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Workman v. Grouse Point Club

Supreme Court of New Hampshire

February 13, 2007

Todd M. Workman & a.
v.
The Grouse Point Club

UNPUBLISHED OPINION

The respondent, The Grouse Point Club (Grouse Point), appeals an order of the trial court issued in this quiet title action brought by the petitioners, Todd and Sylvie Workman. Grouse Point argues that the trial court erred in construing the deed and in ruling that Grouse Point could not present evidence of the grantor's intent. We affirm.

The proper interpretation of a deed is a question of law which we review de novo. Motion Motors v. Berwick, 150 N.H. 771, 775 (2004).

We have reviewed the lengthy order of the trial court and need not restate the principles of law contained therein. Having reviewed the deeds at issue in this case, we reach the same conclusion as did the trial court.

We have also reviewed Grouse Point's argument that the trial court erred in limiting its ability to present testimony of the grantor's intent. In the portion of its order addressing owner's association membership, the trial court found that no evidence other than speculation was presented that the grantor intended to limit the grantee's right of joinder to the first owner's association formed. Grouse Point argues that the evidence that the trial court excluded would have addressed this issue.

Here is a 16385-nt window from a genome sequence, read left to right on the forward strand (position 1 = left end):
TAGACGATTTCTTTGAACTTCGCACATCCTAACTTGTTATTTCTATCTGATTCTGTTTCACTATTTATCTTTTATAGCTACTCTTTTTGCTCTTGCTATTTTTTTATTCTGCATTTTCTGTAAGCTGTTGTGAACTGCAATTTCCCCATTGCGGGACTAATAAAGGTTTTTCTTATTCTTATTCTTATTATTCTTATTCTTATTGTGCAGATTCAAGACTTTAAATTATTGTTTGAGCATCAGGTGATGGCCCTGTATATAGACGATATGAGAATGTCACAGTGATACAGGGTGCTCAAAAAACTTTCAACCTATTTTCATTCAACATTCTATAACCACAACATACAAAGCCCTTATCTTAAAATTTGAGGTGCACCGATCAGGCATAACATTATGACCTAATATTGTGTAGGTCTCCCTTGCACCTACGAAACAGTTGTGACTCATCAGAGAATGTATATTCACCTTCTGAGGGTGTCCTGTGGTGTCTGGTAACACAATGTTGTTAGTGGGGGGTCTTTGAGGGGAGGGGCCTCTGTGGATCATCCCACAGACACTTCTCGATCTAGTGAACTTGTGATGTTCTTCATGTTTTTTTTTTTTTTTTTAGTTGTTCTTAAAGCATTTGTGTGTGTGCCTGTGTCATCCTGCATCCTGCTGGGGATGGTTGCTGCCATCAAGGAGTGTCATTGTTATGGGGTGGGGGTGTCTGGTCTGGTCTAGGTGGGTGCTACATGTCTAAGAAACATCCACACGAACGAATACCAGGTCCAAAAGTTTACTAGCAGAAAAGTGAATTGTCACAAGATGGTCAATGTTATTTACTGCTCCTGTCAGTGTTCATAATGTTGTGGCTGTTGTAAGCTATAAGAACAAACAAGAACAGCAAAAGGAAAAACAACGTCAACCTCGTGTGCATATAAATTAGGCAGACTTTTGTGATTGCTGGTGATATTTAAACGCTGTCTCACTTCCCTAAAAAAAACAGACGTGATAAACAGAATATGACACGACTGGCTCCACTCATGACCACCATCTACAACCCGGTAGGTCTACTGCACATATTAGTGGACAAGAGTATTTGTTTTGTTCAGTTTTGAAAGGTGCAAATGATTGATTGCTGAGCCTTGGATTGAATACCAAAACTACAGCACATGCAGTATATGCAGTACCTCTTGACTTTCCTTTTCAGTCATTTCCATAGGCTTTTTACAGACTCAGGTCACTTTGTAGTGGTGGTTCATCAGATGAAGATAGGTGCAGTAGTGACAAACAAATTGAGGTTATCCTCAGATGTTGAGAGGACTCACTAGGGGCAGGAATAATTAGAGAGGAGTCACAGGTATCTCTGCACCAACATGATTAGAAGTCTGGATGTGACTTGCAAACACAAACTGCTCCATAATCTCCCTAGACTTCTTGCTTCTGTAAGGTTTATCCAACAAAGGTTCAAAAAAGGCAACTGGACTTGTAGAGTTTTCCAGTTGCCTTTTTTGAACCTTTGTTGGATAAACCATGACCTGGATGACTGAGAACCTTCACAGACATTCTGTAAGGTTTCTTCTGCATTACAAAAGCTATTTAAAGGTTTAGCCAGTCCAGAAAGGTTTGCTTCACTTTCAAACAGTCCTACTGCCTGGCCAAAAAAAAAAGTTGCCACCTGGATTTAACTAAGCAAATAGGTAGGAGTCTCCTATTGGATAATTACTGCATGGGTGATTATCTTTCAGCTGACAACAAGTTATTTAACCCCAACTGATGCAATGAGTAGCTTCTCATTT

The record before us is limited and does not include any evidence that the respondent brought this alleged error to the trial court's attention. It is the burden of the appealing party to provide this court with a record sufficient to decide its issues on appeal and to demonstrate that it raised them before the trial court. See Bean v. Red Oak Prop. Mgmt., 151 N.H. 248, 250 (2004); see also Sup. Ct. R. 13; N.H. Dep't of Corrections v. Butland, 147 N.H. 676, 679 (2002) (appellant's claim that trial court erred in final order not preserved because appellant failed to raise issue in motion for reconsideration); State v. Blackmer, 149 N.H. 47, 48 (2003) (appellate review confined to those issues raised before trial court). We also note that to the extent that the challenged ruling was one excluding evidence, Grouse Point has failed to demonstrate that the substance of the excluded evidence was contemporaneously made known to the court by offer of proof. N.H. R. Ev. 103(b)(2), (c) (offer may be made in question and answer form).

Finally, even if we assume the issue was preserved, we note from the question objected to that the excluded testimony was unlikely to provide direct evidence of the parties' intent.

Accordingly, we find no error.

Affirmed.

DALIANIS, GALWAY and HICKS, JJ., ...


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